powering my desktop computer

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Hello. I was wondering if someone could make a general recommendation of thr minimum amount of solar panels and accesories I would need to power my computer and printer for 2 hours a day. Any advice appreciated. Thanks.

-- chaj (mac@ndre.w), December 21, 1999


It's emminently do-able. We do it all the time. However if it isn't planned right from the beginning you'll be disappointed. More info is needed but I'll take a stab at it....

First you need to analyze accuratly the amount of power you'll need. Having no idea what computer/printer/monitor you have I'll use my Win95 box for example.

The CPU of my homebrew 350mhz PII uses about 75 watts. The 17" Sony monitor on it uses 75 watts as well. It's hooked to an Epson 660 inkjet printer that averages about a 20 watt draw and a 5 watt speaker system. Total hourly power consumption will average about 175 watts, for 2 hours, 350 watt-hours. I'll divide this by the voltage (12vdc) and get roughly 30 ampere-hours. I''ll add another 15% for inverter/ battery inefficencies so we come up with about 35 ampere-hours per day to run this PC.

While you could run array direct it's better and cheaper to use a battery in the system. Actually a pair of golf cart batteries are almost ideally sized for this; they'll give you storage for 4 days of energy use at 35ah per day without draining the battery low enough to damage it and they're cheap.

Can you count on having sun? I can't. Many places a pair of 75watt panels would supply the energy needed sometimes but during cloudy weather, storms and the like you won't get it. I'd consider 2 solar panels marginal. 2-90 or 100 watt panels would be better (ignore the watt ratings of panels, look at amps). Ultimatly you need another charging source though. One option is your car. The charging system in it will charge batteries parallel with the vehicle battery (jumper cables work). This is wasteful of fuel but most folks have cars. I use a 5hp Honda motor mounted on a plate driving an automotive alternator. Windplants are also an option (such as the AIR403).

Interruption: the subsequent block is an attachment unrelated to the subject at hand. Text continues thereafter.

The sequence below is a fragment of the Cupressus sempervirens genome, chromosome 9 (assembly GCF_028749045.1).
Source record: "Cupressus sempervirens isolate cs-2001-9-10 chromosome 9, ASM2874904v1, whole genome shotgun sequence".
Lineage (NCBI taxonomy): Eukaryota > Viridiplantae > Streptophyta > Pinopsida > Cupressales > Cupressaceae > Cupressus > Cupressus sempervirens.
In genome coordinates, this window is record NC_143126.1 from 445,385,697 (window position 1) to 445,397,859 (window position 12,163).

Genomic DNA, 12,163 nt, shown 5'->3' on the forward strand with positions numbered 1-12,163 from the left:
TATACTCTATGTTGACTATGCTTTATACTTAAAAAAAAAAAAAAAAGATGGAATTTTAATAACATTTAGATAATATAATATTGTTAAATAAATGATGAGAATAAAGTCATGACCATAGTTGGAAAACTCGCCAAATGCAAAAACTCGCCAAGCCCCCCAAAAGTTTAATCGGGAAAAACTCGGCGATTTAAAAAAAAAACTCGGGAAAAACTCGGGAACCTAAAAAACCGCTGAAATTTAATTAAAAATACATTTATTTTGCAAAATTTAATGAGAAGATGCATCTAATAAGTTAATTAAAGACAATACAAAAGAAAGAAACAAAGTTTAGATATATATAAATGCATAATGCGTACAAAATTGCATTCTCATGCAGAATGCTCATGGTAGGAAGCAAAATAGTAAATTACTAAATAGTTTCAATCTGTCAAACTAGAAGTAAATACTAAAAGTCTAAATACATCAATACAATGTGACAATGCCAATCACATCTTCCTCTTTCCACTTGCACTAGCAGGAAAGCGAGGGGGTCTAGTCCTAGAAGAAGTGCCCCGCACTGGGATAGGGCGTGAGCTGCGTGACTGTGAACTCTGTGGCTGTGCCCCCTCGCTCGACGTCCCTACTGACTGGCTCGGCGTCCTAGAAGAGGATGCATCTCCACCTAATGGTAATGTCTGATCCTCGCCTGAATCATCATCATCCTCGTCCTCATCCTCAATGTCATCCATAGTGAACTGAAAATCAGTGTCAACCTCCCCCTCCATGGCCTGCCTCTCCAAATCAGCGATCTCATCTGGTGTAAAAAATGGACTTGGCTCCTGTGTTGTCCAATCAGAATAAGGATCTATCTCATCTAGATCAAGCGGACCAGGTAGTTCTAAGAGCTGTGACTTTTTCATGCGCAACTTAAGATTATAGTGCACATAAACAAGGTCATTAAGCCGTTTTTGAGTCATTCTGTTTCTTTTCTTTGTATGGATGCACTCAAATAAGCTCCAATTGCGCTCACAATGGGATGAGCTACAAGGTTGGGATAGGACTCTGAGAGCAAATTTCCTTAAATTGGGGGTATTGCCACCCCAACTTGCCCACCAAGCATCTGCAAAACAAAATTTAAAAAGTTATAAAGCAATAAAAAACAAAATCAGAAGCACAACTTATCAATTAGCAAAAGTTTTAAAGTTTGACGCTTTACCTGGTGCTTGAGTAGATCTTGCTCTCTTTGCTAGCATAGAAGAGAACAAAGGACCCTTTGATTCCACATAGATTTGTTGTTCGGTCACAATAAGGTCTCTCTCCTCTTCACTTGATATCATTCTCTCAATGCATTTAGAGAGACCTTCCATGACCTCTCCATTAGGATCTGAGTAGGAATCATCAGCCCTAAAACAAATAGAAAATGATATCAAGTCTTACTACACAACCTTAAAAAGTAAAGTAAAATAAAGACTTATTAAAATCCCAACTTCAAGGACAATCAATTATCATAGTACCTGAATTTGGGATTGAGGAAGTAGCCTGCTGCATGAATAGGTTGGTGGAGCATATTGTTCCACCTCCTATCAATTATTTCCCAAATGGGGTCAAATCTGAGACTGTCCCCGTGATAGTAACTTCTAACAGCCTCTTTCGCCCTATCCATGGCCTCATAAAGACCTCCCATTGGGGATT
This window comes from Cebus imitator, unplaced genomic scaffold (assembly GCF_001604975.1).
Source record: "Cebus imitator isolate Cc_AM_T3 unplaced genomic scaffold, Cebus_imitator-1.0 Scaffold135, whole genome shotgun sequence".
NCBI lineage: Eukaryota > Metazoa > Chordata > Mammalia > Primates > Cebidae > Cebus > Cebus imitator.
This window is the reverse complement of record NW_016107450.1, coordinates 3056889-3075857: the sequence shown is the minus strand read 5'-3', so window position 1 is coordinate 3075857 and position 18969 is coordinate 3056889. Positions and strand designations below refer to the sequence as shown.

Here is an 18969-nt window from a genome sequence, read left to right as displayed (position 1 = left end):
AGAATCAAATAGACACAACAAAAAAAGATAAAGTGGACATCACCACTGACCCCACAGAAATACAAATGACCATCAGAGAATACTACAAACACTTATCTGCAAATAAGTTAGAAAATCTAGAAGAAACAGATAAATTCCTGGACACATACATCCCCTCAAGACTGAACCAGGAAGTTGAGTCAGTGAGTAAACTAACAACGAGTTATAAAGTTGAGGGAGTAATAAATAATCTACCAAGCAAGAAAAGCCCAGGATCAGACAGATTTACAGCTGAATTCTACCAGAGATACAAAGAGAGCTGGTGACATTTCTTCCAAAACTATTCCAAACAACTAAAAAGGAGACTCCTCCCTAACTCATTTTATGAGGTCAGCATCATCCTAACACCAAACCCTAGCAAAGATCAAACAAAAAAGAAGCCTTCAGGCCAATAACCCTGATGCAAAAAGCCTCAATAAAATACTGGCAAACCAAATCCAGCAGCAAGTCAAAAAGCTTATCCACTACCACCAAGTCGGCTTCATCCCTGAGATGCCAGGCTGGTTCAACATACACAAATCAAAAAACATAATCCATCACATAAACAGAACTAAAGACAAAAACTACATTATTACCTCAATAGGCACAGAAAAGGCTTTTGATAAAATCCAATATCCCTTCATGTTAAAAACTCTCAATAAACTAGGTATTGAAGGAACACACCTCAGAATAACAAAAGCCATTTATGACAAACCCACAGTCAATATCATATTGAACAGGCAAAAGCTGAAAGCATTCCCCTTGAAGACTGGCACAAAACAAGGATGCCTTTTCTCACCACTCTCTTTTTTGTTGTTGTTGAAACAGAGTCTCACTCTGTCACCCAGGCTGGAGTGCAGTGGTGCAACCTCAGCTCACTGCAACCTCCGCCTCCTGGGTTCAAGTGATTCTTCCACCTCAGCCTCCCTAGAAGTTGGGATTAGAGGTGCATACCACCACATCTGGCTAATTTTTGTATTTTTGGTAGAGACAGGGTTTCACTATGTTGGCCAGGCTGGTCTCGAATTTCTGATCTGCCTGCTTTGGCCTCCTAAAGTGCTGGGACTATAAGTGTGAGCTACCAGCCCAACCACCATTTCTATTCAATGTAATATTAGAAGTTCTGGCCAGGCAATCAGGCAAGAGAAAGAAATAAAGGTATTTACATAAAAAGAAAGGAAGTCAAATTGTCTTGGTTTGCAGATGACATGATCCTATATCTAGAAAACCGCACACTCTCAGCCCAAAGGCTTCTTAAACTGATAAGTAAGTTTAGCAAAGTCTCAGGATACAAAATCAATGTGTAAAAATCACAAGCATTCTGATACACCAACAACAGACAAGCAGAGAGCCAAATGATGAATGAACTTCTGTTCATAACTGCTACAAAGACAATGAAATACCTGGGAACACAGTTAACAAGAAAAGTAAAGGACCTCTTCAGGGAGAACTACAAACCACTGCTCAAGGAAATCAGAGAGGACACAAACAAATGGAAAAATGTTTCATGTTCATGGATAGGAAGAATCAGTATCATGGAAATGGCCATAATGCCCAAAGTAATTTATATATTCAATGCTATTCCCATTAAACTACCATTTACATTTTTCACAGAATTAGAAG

Here's an alternate though for you. A notebook computer might only use 30 watts, plus the example Epson printer, figure about 10ah per day for a couple hours computing and printing, probably less. Now you need one less panel, could maybe pass on the generator as well and the batteries would give you about 2 weeks use to a 30% battery state of charge (SOC).

Pretty soon you'd be using the power for other stuff...fess up! Electric light is so much better than candles or oil lamps (safer too). I'd get tired of cranking the Baygen so the radio would go online next. Also hate cleaning out my hand grinders after grinding coffee (coffee flavored corn meal?) so I have a Braun electric.

I've been living offgrid for a while. This computer is burning stored sunshine right now. Now I also use it for ham radios, the satellite TV, VCR, battery chargers, drills, etc. The stuff works very well but you have to plan it out to insure success. Also consider that you usually get what you pay for (if you're lucky). Don't expect decent power quality or long term dependability from a $40 inverter you bought at WallyWorld. But that's another subject.

You can do it and have all your needs fullfilled. We've published to how-to for 12 years now. There are lots of info files at our website and I suggest you download the file LOADCALC.PDF and study that for a good start.

The Good Stuff is at: http://www.homepower.com

-- Don Kulha (dkulha@vom.com), December 21, 1999.

Mr. Kulha

My profound thanks for your in-depth response. I thought there might be a way to get by with one 90 or 100 (thanks for the amp tip too BTW). This will be my most important prep item for the last week (besides filling my water "tanks"). Thanks again.


-- chaj (mac@ndre.w), December 22, 1999.

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